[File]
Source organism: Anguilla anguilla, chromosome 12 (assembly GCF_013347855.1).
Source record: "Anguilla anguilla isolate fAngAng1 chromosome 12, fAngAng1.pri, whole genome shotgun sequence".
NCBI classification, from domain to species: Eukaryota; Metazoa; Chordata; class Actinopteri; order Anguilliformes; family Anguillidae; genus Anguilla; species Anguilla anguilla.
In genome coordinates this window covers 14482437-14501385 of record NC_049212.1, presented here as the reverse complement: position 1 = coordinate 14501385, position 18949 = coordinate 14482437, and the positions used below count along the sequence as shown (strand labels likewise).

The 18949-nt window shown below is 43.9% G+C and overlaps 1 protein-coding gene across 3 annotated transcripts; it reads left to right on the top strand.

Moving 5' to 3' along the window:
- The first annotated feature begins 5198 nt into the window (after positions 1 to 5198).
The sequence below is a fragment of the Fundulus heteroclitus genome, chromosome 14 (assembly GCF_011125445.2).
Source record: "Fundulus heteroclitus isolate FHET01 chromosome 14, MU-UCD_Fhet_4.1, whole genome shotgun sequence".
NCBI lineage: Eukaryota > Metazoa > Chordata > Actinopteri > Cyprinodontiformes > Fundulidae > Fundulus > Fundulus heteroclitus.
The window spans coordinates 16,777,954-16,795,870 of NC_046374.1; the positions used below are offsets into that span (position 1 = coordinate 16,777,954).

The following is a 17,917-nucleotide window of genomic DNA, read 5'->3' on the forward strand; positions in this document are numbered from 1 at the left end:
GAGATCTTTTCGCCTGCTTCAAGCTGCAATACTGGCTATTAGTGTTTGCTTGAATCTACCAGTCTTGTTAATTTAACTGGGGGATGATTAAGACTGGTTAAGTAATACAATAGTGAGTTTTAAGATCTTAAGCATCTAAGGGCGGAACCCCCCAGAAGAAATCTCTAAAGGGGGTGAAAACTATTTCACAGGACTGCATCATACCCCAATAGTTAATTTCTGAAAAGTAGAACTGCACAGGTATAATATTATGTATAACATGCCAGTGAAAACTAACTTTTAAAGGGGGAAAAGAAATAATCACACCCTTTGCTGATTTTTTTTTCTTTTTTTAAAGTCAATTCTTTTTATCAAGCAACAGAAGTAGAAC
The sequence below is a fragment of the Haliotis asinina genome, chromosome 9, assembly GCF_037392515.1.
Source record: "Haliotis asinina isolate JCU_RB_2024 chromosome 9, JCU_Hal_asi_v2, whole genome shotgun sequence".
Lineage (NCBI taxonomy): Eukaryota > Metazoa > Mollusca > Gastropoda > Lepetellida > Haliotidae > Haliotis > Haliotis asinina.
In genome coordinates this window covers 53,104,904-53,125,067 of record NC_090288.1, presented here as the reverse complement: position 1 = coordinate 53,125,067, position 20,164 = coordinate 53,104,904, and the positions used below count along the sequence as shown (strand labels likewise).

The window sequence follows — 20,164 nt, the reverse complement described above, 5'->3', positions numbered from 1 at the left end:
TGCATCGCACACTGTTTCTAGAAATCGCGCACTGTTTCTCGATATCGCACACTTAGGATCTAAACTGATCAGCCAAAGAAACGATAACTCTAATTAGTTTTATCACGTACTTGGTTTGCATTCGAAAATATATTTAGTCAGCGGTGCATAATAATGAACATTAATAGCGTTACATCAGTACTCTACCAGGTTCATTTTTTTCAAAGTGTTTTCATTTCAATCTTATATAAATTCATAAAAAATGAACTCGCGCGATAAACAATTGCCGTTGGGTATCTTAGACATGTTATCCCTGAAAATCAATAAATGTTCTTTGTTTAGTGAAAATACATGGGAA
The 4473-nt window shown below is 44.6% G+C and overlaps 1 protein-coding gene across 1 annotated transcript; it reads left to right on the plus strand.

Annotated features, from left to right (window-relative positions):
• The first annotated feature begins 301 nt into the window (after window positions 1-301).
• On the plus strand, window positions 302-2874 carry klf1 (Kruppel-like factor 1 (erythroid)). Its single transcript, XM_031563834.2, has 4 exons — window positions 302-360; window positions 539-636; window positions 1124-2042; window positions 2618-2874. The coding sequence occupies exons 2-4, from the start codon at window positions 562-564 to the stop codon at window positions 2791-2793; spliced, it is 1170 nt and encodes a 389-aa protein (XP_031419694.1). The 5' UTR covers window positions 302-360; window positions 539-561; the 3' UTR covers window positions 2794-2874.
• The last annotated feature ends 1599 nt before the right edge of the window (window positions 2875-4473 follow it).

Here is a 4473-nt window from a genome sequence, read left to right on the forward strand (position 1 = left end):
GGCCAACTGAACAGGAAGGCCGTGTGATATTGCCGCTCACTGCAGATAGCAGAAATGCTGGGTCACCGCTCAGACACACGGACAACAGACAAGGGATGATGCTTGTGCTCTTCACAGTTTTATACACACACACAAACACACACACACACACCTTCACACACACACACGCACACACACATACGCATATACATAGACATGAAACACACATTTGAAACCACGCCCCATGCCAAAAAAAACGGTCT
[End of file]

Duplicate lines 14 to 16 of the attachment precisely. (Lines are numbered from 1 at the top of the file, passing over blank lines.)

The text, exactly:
The sequence below is a fragment of the Haliotis asinina genome, chromosome 9, assembly GCF_037392515.1.
Source record: "Haliotis asinina isolate JCU_RB_2024 chromosome 9, JCU_Hal_asi_v2, whole genome shotgun sequence".
Lineage (NCBI taxonomy): Eukaryota > Metazoa > Mollusca > Gastropoda > Lepetellida > Haliotidae > Haliotis > Haliotis asinina.